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Charlevoix Haunts

During the month of October, one of the most commonly asked questions at the Charlevoix Historical Society is about haunted buildings in Charlevoix. After all, there have been rumblings through the years about numerous haunts around town, from the Weathervane Terrace Inn and Grey Gables to the Society’s own Harsha House and Historic Train Depot. However, if the stories are true, the most haunted building in town is easily the Weathervane Restaurant.

The Weathervane Restaurant is supposedly haunted by not one, but THREE different spirits! Two ghosts are reportedly rather peaceful. There have been numerous sightings over the years of a shorter man with a top hat, staring pensively over the water in the lower channel. His sightings have become so common that Weathervane staff members simply go about their business whenever he appears. Another ghost, a lady in a veil, hangs out mostly in Earl Young’s old real estate office on the bottom floor of the Weathervane.

The most common (and mischievous) specter is known as either Frank or Charlie, depending on who you ask. Frank’s presence has been felt most often downstairs in the Pine River room, where a distinct smell will mysteriously appear; however, Frank will always leave if and when the staff asks him to. There was one incident where a round banquet table rolled out from inside a storage room all by itself. This unusual event frightened a staff member so much that she had to go home for the day. There is another story about the door to the boiler room slamming shut without anyone touching it. When the door mysteriously reopened, everyone present felt a big wave of cold air rush over them. These hauntings were attributed to Frank (or Charlie).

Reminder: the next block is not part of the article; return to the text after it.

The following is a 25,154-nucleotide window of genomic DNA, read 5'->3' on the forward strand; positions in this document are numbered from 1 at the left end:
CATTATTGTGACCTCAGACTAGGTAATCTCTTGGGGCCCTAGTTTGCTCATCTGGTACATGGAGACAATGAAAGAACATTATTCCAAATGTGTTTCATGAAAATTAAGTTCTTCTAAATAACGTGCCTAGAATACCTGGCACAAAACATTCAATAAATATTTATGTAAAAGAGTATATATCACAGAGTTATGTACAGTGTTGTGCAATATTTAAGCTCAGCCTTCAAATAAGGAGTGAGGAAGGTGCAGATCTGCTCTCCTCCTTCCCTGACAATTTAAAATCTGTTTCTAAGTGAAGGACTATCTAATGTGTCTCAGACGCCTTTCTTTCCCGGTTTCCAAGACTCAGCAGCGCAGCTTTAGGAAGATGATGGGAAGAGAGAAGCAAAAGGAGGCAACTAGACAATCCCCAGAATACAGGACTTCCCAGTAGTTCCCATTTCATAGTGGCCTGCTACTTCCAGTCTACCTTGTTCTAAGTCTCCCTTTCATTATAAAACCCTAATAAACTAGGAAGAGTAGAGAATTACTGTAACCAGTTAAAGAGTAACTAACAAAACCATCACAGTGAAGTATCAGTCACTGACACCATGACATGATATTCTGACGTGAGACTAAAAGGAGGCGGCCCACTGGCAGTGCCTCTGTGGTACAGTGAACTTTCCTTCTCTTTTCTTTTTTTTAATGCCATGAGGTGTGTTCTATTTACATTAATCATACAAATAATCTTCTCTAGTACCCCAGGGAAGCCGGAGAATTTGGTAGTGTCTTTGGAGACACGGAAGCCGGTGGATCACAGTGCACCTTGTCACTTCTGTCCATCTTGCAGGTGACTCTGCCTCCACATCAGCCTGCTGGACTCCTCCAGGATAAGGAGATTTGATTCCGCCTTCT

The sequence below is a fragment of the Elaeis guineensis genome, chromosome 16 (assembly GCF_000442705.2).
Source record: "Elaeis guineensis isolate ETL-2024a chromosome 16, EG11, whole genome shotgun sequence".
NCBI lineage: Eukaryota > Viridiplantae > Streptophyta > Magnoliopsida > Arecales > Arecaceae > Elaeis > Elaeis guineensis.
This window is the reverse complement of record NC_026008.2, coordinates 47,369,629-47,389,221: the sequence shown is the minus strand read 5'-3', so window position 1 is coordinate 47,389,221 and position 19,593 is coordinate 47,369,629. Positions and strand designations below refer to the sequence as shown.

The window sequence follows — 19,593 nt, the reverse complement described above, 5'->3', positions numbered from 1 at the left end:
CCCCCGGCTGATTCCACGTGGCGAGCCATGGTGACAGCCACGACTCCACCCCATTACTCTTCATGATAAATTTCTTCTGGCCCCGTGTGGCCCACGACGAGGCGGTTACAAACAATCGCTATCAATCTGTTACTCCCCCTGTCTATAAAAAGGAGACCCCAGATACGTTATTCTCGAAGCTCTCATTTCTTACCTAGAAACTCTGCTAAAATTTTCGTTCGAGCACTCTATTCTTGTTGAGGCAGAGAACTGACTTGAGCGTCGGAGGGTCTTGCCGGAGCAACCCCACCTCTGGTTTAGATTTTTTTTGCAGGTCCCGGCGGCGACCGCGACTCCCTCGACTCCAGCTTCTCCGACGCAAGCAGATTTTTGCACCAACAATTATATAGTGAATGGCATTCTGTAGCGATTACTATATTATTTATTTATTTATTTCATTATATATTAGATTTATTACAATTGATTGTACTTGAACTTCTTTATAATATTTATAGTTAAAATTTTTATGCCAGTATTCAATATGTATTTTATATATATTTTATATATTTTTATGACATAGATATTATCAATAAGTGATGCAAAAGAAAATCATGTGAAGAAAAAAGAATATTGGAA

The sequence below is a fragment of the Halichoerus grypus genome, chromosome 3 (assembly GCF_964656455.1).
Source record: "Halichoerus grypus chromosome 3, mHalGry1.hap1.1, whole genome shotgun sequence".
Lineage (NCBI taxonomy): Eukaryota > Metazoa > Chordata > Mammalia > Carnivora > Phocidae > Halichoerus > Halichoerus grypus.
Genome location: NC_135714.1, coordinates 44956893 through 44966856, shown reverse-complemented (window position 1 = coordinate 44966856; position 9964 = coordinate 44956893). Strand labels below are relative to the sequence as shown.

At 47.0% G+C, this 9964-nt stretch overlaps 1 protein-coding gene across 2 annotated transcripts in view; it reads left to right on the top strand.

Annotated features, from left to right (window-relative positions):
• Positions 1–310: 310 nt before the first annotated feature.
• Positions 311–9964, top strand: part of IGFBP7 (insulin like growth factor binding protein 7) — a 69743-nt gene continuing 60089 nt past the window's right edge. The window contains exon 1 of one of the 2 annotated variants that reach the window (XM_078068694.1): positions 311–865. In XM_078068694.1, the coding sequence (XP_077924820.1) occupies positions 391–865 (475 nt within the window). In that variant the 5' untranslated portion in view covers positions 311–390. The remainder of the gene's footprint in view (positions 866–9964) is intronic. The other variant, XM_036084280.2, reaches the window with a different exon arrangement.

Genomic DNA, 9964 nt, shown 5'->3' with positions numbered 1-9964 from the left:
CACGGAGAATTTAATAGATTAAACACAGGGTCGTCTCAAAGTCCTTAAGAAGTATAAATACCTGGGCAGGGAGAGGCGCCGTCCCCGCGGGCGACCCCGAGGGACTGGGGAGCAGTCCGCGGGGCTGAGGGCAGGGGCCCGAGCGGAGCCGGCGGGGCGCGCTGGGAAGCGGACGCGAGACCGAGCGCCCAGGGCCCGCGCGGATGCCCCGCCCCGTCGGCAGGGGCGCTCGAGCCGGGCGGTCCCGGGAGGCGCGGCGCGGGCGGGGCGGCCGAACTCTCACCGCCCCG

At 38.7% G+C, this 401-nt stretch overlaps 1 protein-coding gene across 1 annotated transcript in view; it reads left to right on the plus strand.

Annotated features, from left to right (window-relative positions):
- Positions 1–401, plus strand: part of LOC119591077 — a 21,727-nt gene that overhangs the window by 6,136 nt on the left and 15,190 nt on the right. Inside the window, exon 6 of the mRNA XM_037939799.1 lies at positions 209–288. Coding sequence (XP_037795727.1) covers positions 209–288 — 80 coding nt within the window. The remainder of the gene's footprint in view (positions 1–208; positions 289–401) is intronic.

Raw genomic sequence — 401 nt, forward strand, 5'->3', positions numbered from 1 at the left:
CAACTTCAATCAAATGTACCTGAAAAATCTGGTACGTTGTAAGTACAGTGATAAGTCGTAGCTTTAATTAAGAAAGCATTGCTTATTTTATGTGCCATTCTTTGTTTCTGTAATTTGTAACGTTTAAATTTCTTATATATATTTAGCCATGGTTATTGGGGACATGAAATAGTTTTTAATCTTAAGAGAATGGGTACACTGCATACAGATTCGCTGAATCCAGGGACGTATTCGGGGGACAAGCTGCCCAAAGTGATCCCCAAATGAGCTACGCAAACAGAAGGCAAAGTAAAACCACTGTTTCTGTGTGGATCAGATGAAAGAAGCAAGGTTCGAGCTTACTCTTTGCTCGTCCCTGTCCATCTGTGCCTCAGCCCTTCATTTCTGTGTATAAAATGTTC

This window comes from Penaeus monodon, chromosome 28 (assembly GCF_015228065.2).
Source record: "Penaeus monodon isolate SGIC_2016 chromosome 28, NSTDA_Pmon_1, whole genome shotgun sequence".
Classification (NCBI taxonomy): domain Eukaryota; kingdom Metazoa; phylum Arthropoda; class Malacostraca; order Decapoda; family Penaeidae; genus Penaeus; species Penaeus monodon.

One night in the 1980s, customers had left for the evening after enjoying a night of musical entertainment. As the staff was cleaning up for the evening, the two waitresses still working the cocktail lounge s saw a man sitting at a distant table apparently enjoying the music. Since they had already confirmed that the restaurant had been empty, they immediately suspected something unusual was happening. As they moved toward the figure, he became more and more transparent, until finally, he vanished altogether. But perhaps “Frank/Charlie” was called back by the music. The last song on the set list that night was “Sitting on the Dock of the Bay.” The last few lines may appeal to a ghost without a real place to call home any longer:

Sittin' here restin' my bones
And this loneliness won't leave me alone, yes
Two thousand miles, I roam
Just to make this dock my home
Now I'm just gonna sit, at the dock of the bay
Watchin' the tide roll away, ooo yea
Sittin' on the dock of the bay
Wastin' time


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